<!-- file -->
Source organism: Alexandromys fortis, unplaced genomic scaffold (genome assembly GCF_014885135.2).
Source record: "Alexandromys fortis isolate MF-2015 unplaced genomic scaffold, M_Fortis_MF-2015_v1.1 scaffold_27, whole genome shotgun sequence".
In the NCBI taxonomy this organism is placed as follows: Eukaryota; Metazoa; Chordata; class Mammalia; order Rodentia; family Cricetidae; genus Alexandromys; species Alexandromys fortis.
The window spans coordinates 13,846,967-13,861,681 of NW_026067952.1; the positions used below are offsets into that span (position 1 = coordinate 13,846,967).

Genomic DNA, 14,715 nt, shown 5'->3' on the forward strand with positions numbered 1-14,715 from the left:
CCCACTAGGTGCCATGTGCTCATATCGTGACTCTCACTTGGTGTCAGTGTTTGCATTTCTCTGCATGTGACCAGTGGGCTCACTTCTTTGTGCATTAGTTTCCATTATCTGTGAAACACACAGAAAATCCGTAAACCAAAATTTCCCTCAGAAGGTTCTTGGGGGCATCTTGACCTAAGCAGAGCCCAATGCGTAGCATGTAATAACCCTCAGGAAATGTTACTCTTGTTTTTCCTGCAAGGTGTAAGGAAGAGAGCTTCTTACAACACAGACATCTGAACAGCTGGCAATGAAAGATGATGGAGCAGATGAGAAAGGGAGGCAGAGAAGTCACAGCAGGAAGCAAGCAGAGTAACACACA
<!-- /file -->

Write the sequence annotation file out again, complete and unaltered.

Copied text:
Source organism: Alexandromys fortis, unplaced genomic scaffold (genome assembly GCF_014885135.2).
Source record: "Alexandromys fortis isolate MF-2015 unplaced genomic scaffold, M_Fortis_MF-2015_v1.1 scaffold_27, whole genome shotgun sequence".
In the NCBI taxonomy this organism is placed as follows: Eukaryota; Metazoa; Chordata; class Mammalia; order Rodentia; family Cricetidae; genus Alexandromys; species Alexandromys fortis.
The window spans coordinates 13,846,967-13,861,681 of NW_026067952.1; the positions used below are offsets into that span (position 1 = coordinate 13,846,967).

Genomic DNA, 14,715 nt, shown 5'->3' on the forward strand with positions numbered 1-14,715 from the left:
CCCACTAGGTGCCATGTGCTCATATCGTGACTCTCACTTGGTGTCAGTGTTTGCATTTCTCTGCATGTGACCAGTGGGCTCACTTCTTTGTGCATTAGTTTCCATTATCTGTGAAACACACAGAAAATCCGTAAACCAAAATTTCCCTCAGAAGGTTCTTGGGGGCATCTTGACCTAAGCAGAGCCCAATGCGTAGCATGTAATAACCCTCAGGAAATGTTACTCTTGTTTTTCCTGCAAGGTGTAAGGAAGAGAGCTTCTTACAACACAGACATCTGAACAGCTGGCAATGAAAGATGATGGAGCAGATGAGAAAGGGAGGCAGAGAAGTCACAGCAGGAAGCAAGCAGAGTAACACACA